Last night I had the unfortunate experience of viewing a PBS report on the legacy of Agriprocessors. What I saw was utter devastation. For the illegal immigrants and their families; for the native towns people; for the Jewish merchants whose ancillary businesses served the entire community; and of course for the Rubashkin family.
Postville is a very small Midwestern town in Iowa of about 2000 people. Until The Rubashkin family arrived, it was pretty much headed for extinction. But when the Rubashkins bought an abandoned meat-packing facility for the purpose of creating and distributing Kosher meat products the town was not only resuscitated - it blossomed and even flourished.
Everybody in that town benefited from the Rubashkin enterprise. What these Lubavitch Chasidim succeeded in doing was creating the largest meatpacking house and distributorship of Kosher meat products in the United States. They distributed their products all over the world at very reasonable prices. It revolutionized the Kosher food industry - creating a truly competitive business environment. And it enabled smaller communities that were un-served by the Kosher industry to have a fresh supply of Kosher meat.
This was as American a success story as one could imagine. I wish I could end it right there. But as just about everyone knows by now, what started out as an outrageous success, ended up as an unmitigated disaster – a tragedy for just about all concerned.
I think it might be interesting to take a step back and analyze just what happened - what exactly went wrong. Obviously there are so many factors that have gone into this that it would be impossible to pinpoint the exact point of demise. There are probably also a lot of things that happened that will we never even know about.
Here is pretty much the timeline off the top of my head. It began with a book: Postville: A Clash of Cultures in Heartland America, by journalist Stephen G. Bloom. Mr. Bloom took a critical look at the Rubashkins. Although entirely crediting them with the towns revitalization there were niggling cultural issues that persisted from the very beginning.
The townspeople were extremely grateful to the Rubashkins but they found them standoffish and un-neighborly. The Lubavitch community in Postville started growing very quickly. But it was completely insular showing very little interest in the rest of the town or its people other than some formal niceties. Their customs and manner of dress were very strange looking to small Midwestern townspeople most of whom probably never met a Jew before the Rubashkins came to town. So there was a sort of uneasy tension between the Jews and non Jews in the town from the start.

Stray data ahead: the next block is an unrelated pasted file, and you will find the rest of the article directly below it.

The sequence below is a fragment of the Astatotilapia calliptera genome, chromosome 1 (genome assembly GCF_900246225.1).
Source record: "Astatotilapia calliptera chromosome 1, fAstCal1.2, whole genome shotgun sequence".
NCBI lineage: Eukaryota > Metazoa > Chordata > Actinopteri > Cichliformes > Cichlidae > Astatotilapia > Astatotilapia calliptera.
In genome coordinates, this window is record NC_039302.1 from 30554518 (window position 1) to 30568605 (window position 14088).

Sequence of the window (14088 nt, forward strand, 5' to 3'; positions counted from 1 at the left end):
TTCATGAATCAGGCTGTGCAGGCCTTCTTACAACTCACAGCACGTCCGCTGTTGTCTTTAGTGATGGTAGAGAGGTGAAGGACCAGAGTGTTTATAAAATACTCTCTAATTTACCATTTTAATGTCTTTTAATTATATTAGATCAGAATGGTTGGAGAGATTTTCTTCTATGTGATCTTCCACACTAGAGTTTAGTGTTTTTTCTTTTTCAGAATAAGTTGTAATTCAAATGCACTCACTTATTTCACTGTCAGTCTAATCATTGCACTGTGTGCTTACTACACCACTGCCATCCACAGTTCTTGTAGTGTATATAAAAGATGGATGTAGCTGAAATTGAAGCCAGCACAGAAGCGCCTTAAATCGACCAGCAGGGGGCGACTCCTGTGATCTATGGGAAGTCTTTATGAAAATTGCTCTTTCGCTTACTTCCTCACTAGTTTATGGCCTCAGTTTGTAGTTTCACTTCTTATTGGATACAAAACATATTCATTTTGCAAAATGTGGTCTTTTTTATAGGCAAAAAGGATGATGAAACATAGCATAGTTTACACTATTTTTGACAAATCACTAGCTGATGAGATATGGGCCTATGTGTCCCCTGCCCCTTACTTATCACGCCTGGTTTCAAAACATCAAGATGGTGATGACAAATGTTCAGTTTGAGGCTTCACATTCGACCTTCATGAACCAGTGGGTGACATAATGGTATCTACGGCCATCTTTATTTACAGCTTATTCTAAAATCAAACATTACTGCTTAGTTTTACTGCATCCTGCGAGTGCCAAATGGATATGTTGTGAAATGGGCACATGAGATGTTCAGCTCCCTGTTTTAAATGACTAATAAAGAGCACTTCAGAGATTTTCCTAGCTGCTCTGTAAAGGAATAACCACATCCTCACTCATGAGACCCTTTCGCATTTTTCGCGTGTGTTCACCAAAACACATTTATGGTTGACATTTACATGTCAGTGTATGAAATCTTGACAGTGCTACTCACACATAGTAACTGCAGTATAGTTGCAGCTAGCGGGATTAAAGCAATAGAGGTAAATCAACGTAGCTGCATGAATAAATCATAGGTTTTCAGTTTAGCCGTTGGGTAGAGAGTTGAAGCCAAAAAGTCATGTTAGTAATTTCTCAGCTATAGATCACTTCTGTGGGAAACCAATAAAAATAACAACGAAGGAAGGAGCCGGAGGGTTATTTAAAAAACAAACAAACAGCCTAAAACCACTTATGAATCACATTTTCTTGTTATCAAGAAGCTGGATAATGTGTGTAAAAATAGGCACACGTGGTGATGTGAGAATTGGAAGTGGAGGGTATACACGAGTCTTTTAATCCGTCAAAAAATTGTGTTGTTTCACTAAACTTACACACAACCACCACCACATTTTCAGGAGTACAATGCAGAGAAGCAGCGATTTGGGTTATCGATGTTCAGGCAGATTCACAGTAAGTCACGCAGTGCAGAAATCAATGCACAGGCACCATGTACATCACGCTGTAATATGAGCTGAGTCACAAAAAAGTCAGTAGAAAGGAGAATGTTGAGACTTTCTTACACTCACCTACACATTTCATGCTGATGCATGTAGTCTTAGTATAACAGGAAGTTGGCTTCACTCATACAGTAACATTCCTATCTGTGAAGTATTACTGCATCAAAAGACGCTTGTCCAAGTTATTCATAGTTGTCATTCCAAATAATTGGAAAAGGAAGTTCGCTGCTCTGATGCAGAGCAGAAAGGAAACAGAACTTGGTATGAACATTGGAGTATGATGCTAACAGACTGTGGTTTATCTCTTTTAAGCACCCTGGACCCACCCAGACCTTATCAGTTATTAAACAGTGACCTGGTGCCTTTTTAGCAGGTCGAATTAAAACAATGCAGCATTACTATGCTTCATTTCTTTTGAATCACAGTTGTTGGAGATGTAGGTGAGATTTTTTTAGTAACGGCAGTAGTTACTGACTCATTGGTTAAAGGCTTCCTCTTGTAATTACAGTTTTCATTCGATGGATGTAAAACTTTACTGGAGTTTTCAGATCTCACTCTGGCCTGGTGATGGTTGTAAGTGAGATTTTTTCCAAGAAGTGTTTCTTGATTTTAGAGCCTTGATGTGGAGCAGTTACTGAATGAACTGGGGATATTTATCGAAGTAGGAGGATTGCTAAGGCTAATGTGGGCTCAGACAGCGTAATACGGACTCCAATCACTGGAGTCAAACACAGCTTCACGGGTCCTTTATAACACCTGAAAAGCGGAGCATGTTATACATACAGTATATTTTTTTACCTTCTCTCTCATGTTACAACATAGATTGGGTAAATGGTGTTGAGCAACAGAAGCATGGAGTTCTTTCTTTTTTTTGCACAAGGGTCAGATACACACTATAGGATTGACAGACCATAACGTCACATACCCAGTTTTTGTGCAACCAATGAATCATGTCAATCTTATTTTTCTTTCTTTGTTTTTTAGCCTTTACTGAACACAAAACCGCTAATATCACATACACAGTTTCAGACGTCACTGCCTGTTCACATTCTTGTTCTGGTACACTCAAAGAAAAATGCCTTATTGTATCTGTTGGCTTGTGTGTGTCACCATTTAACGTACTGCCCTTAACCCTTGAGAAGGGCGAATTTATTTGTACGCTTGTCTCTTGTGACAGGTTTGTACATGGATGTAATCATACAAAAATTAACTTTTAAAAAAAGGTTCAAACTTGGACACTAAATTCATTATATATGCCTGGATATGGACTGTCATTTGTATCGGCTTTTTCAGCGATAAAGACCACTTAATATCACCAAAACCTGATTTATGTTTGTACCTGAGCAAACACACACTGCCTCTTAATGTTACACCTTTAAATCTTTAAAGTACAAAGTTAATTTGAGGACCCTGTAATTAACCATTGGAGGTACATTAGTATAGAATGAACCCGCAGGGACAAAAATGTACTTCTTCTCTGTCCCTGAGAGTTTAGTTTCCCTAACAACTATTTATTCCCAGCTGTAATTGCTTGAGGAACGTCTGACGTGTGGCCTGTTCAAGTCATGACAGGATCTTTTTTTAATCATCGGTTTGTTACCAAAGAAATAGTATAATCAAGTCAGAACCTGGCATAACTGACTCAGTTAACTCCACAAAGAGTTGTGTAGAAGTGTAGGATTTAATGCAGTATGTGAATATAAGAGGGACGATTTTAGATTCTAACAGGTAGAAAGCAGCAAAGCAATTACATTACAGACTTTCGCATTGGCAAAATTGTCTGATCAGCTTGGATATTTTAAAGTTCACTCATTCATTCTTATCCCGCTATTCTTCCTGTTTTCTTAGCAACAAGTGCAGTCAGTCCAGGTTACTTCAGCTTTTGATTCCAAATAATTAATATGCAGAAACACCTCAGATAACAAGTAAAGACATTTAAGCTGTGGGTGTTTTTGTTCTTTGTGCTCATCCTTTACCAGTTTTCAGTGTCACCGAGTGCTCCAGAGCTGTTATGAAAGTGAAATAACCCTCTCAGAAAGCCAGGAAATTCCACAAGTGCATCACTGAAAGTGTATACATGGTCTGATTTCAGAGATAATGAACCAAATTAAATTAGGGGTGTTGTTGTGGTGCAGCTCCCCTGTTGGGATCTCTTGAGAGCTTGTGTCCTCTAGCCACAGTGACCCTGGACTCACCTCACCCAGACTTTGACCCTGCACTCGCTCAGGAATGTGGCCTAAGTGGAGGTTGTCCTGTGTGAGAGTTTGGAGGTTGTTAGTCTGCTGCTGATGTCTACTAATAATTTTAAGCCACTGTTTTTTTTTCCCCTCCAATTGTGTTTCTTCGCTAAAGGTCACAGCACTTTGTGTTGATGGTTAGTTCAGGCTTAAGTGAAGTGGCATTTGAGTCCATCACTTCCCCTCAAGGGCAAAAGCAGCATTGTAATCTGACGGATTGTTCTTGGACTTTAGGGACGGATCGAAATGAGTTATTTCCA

Then came some investigative reporting on the part of the Forward about the way immigrant workers were being mistreated. This was in the light of an attempt to unionize them which the Rubashkins successfully opposed. I don’t know how true some of the more serious charges of workers abuse were, but the Rubashkin reputation started to decline.
The animal rights activist group PETA followed suit with an expose of their own about the mistreatment of the animals in the way they were slaughtered. A video was secretly made which was pretty shocking to say the least. Again, I don’t know if that was a fair assessment of their Kosher slaughtering methods. Perhaps the video was just an anomaly and misleading. But it left a pretty bad taste in everyone’s mouth.
There were two major consequences to all of this as I recall. The Conservative Movement came out with their Tzedek Hekhsher – which was an attempt to add a layer of supervision about standards in employee treatment on top of the actual Kashrus Hechsher given by Hashgacha agencies like the OU.
The second significant thing that happened is that one of the premier Hechsher organizations, KAJ, decided withdraw their Hechsher. If I understand correctly, the OU was considering doing the same. (Rubashkin products had both organizations there supervising their Kashrus.)